Anderson's Use Of Loyalty In The Film Anderson

Decent Essays
Anderson’s use of symmetry not only reveals changes but also consistencies. In a much later scene, Gustave and Zero are in trouble, so Gustave calls on the Society of the Crossed Keys for help. This society is learned to be a group of hotel concierges connected so that they may help each other. As each member of the society is called, the same scene is shown but to include a different character. Each member is shown at a hotel lobby desk that is placed in front of a door frame. Each concierge is in the direct center of the frame and is in between two identical halves of the screen. Each wall is identical, each lamp, each shelf, and even the things on the shelves are identical. This symmetry is no accident; again Anderson hones into detail and…show more content…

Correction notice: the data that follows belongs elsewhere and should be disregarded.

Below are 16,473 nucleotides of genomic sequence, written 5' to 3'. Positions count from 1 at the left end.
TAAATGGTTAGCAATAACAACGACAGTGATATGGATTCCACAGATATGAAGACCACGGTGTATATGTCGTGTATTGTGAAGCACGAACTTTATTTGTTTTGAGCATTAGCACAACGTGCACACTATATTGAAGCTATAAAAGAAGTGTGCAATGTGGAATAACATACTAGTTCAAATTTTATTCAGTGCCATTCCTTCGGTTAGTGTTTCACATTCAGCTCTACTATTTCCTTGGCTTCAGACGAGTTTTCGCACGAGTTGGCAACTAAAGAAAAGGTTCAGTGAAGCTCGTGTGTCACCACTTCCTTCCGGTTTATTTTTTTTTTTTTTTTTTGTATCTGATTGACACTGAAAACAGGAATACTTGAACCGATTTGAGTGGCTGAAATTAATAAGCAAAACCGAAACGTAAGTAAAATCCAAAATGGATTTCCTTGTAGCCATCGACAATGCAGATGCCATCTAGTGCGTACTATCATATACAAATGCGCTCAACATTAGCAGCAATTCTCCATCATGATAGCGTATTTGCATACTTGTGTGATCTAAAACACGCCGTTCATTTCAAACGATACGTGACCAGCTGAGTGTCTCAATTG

Anderson uses color to convey a sense of whimsy and to uplift the narrative; his color choices influence the reading of the film and add a lightness to the seriousness of situations. In one scene, Gustave and Zero are traveling by train as they cross a border they are stopped by Nazi soldiers. Because Zero is an immigrant, the soldiers wish to obtain him. But Gustave rejects this and both Gustave and Zero are attacked by the soldiers. The colors in this scene take away the intensity of World War II and the conflicts that ensued. Near the end of the film Anderson places a similar scene in black and white instead of color. This color change occurs when Gustave and Zero are again stopped by Nazis. However, they do not get away this time and Gustave is killed. Although audiences can feel the weight of this scene through the color change, the scene is heavier when placed against the World War II film Casablanca. Anderson’s use of black and white in this scene harkens back to the black and white war time movies of the 1940s. The Grand Budapest Hotel does not press any great emphasis on the war expect here in this scene. The emphasis is doubled when reminded of the sadness that is Casablanca and other World War II films by change of color to black and white. The gravity of the film is turned on when the screen shifts from color to black and
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